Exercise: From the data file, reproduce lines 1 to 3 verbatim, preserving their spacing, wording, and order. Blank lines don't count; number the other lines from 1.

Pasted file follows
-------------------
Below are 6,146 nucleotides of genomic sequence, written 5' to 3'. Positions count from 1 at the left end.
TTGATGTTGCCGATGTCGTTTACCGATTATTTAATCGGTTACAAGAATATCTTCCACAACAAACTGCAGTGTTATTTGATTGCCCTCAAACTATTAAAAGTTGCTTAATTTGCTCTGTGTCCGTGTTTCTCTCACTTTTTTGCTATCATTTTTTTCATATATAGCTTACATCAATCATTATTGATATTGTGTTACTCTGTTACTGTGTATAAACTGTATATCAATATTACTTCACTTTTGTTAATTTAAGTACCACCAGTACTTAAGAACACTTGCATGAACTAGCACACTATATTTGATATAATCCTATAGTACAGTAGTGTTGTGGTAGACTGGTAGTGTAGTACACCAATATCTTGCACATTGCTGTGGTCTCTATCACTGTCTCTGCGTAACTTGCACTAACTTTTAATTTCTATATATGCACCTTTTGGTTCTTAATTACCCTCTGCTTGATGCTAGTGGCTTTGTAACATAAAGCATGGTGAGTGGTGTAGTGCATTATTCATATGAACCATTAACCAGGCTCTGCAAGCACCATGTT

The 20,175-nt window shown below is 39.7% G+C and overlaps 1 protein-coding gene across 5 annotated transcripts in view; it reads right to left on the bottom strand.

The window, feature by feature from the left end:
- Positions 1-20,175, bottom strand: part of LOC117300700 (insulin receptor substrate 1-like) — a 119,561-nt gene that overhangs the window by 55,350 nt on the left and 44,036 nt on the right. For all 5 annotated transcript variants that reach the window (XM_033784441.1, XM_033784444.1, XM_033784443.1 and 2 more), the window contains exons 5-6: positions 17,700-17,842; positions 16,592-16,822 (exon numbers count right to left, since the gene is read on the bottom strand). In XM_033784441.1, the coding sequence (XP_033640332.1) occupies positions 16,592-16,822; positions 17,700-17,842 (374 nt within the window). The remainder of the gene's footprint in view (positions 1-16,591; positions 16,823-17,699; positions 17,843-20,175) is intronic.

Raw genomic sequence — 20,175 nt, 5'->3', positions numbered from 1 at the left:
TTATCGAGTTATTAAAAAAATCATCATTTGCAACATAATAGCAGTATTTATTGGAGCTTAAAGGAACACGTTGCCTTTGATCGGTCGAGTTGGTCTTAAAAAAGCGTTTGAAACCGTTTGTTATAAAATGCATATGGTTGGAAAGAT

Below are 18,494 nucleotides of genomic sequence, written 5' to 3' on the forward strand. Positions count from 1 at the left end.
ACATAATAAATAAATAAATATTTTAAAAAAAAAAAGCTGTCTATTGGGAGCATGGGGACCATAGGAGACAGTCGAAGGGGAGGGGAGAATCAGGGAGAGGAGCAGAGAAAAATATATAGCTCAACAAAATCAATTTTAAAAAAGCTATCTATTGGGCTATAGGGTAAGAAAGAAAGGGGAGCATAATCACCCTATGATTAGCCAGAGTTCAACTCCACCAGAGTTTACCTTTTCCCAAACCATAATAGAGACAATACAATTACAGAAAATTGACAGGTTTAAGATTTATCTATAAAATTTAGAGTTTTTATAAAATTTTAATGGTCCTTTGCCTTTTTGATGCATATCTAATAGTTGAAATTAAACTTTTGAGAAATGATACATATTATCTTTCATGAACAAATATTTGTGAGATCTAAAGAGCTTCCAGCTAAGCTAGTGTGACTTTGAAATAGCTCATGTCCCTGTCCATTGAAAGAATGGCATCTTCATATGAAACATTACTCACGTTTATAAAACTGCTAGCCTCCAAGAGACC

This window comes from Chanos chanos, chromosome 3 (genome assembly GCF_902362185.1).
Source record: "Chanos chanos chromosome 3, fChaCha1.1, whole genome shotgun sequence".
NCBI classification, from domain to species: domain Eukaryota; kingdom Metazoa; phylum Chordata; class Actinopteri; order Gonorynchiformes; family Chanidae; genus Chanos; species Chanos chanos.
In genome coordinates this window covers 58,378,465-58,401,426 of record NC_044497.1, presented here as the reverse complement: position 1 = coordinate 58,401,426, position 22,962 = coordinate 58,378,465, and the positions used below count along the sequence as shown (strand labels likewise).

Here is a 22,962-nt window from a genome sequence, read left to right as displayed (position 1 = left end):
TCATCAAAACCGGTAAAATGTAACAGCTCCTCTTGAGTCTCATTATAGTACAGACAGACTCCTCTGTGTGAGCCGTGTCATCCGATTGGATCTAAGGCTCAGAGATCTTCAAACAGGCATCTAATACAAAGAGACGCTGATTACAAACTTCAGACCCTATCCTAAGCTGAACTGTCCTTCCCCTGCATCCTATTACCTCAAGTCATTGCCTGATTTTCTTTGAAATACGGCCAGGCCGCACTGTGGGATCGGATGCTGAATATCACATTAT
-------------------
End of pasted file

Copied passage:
Below are 6,146 nucleotides of genomic sequence, written 5' to 3'. Positions count from 1 at the left end.
TTGATGTTGCCGATGTCGTTTACCGATTATTTAATCGGTTACAAGAATATCTTCCACAACAAACTGCAGTGTTATTTGATTGCCCTCAAACTATTAAAAGTTGCTTAATTTGCTCTGTGTCCGTGTTTCTCTCACTTTTTTGCTATCATTTTTTTCATATATAGCTTACATCAATCATTATTGATATTGTGTTACTCTGTTACTGTGTATAAACTGTATATCAATATTACTTCACTTTTGTTAATTTAAGTACCACCAGTACTTAAGAACACTTGCATGAACTAGCACACTATATTTGATATAATCCTATAGTACAGTAGTGTTGTGGTAGACTGGTAGTGTAGTACACCAATATCTTGCACATTGCTGTGGTCTCTATCACTGTCTCTGCGTAACTTGCACTAACTTTTAATTTCTATATATGCACCTTTTGGTTCTTAATTACCCTCTGCTTGATGCTAGTGGCTTTGTAACATAAAGCATGGTGAGTGGTGTAGTGCATTATTCATATGAACCATTAACCAGGCTCTGCAAGCACCATGTT

The 20,175-nt window shown below is 39.7% G+C and overlaps 1 protein-coding gene across 5 annotated transcripts in view; it reads right to left on the bottom strand.